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Climate breakdown is here. It’s time to adapt. But how?

© Charlie Shoemaker

Here’s an inconvenient truth: At some point, humanity must adapt to the many disruptions that climate breakdown is already beginning to inflict around the world. 

Here’s another: At some point, conventional coping strategies — a seawall here, an irrigation system there — won’t suffice. In some cases, they could even make matters worse.

More radical approaches to climate adaptation will be required, explains a new study that lays out how society can make “transformative” shifts — that is, more fundamental changes that address the root causes of vulnerability to climate impacts. 

“Climate change is happening, and we need to change the way we behave,” said Giacomo Fedele, a scientist with Conservation International and the study’s lead author. “And this is very hard.” 

Consider an area that experiences a flood driven (or exacerbated) by climate breakdown. 

The flood-stricken community might borrow money to repair their homes and replant crops after floodwaters retreat; these are examples of what the study calls coping strategies. But such measures might not be enough to help that community weather floods in the future. 

Instead, say that the community builds dams and levees, or elevates their homes — what the study’s authors call incremental adaptation. These measures may provide some relief but ultimately do not reduce the community’s future flood risk. 

A transformative adaptation, on the other hand, involves foundational changes to the social and ecological landscape for the purpose of reducing vulnerability to climate risks. For the flood-prone community, it might mean relocating homes to safer areas, or restoring previously degraded wetlands upstream, the authors write. 

“Transformative adaptation is really about addressing root causes of climate vulnerability in a proactive way,” Fedele said.

To see such measures in action, one need only look to nature itself. Climate breakdown is already moving animal and plant populations the world over, from Pacific tuna altering their migration to coffee planting being moved uphill to escape rising temperatures in the tropics. 

But it’s one thing for, say, a species of bird to fly to a different habitat. Human societies tend to move more slowly.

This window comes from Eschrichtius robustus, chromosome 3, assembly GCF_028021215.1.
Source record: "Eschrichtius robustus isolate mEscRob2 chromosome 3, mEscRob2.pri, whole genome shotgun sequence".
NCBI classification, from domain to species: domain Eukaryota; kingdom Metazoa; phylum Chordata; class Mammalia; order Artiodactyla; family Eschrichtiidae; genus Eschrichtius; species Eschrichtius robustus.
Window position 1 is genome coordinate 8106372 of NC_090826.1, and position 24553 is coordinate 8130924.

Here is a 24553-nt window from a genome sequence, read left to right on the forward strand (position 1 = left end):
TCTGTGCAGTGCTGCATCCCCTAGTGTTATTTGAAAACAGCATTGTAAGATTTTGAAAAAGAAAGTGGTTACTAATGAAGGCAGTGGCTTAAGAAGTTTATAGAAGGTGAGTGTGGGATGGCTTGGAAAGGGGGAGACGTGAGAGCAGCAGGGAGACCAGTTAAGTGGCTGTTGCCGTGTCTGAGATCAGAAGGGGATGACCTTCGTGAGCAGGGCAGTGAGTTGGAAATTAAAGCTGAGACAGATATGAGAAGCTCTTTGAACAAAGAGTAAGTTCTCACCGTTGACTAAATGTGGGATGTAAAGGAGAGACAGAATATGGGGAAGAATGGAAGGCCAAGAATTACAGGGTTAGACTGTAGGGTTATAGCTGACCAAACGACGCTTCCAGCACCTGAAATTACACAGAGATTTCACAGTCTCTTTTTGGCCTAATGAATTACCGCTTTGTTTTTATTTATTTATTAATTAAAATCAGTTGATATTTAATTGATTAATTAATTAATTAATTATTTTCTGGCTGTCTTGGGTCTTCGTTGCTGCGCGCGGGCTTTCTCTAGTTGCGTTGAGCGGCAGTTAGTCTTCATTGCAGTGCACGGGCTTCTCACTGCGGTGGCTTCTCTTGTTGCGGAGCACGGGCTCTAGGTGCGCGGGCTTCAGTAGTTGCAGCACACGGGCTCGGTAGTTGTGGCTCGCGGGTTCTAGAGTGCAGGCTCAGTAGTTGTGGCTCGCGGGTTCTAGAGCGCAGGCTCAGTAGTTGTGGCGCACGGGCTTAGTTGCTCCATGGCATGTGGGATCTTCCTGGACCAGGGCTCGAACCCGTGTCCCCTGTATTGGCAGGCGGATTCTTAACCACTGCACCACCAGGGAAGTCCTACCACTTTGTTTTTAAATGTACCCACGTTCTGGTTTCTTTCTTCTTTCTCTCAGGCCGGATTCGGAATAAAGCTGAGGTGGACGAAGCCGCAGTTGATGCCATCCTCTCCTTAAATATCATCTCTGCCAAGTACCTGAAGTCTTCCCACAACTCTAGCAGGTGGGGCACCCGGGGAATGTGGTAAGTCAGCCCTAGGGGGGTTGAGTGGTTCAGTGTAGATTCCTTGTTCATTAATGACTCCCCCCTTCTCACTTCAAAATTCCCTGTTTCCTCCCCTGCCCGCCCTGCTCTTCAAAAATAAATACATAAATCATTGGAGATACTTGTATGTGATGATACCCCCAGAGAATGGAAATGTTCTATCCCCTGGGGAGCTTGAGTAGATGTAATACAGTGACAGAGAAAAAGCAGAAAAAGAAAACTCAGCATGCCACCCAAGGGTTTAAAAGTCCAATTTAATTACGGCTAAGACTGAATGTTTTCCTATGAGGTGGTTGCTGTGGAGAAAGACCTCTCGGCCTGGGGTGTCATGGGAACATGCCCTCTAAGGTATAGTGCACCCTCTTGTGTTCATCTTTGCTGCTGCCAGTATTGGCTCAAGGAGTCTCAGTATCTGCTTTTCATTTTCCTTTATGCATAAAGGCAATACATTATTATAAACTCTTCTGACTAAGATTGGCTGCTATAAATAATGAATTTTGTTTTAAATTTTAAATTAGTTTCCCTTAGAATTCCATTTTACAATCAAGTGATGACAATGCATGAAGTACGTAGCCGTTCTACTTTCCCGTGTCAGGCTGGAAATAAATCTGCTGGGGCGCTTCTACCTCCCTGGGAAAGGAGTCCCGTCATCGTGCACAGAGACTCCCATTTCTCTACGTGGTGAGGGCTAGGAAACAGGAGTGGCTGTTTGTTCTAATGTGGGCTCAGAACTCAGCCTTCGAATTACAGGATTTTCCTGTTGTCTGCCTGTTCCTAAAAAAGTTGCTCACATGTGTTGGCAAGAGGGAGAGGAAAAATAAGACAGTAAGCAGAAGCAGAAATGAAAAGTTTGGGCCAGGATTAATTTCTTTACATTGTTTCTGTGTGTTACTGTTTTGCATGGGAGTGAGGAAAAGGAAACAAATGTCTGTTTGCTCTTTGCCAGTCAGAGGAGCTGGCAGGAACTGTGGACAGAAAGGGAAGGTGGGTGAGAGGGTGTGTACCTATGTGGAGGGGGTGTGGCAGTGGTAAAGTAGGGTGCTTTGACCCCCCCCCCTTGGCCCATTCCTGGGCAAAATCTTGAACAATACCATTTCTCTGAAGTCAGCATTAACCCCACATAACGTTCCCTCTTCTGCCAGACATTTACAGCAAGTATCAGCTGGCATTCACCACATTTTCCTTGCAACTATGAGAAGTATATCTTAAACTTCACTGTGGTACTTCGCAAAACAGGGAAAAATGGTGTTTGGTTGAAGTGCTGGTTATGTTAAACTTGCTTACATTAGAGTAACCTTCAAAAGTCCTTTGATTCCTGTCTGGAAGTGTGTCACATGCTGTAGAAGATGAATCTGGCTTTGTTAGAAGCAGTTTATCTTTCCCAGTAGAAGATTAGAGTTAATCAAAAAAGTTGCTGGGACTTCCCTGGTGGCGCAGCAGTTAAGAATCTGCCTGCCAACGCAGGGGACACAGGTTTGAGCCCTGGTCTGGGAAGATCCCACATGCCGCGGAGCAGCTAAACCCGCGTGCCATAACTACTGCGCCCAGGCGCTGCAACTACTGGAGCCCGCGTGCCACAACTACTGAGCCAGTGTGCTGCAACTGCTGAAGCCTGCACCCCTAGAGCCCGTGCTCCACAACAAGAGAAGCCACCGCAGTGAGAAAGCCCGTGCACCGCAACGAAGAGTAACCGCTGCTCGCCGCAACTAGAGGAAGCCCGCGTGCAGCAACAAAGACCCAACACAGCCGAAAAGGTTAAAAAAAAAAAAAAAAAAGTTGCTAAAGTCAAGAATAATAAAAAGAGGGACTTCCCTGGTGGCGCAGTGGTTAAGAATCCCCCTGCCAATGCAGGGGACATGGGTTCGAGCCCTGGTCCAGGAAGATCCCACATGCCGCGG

“We have been making little steps to reduce our vulnerabilities and which are mostly reactive — we have been applying coping strategies,” Fedele said. 

Costs, disruptions and political will are just some of the many reasons that there are not many examples of actual transformative adaptations to point to. “These are big challenges that require a lot of planning — a lot of anticipatory work, a lot of human input,” Fedele said. “They’re as much about changing values, changing behaviors, changing current power dynamics — and that requires skills, knowledge, money and time.”

With a recent report laying out the benefits of investing in climate adaptation — and another raising the prospect of “climate retreat” — it’s time to start taking transformative adaptation seriously. 

To start with, Fedele says, society needs to address the most vulnerable places where coping strategies aren’t going to work. Planners and decision-makers must consider the long term — beyond the typical political cycle of two to four years. And communities that are reaching their adaptation limits and taking their own transformative steps may need to be given access to additional capacities and resources. 

There is one certainty: If we wait long enough, climate breakdown will force our hand.

“When an ecosystem is totally degraded or when the coping strategies have stopped working, the only way to continue is to apply transformative adaptation actions because there is no other solution,” Fedele says. “And then it is more disruptive, more expensive, more difficult.” 

Coming soon: Fedele will release a handbook on nature-based transformative adaptation at Climate Week in New York. Aimed at practitioners and the public, the handbook describes transformative adaptation and when to consider it, and includes practical examples from country programs where Conservation International is working with nature to help people to adapt to climate change in transformative ways. More information can also be found at www.conservation.org/eba.

Giacomo Fedele is a climate change adaptation fellow at Conservation International. Bruno Vander Velde is senior communications director at Conservation International.

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Cover image: Degraded landscape in Africa. (© Charlie Shoemaker)


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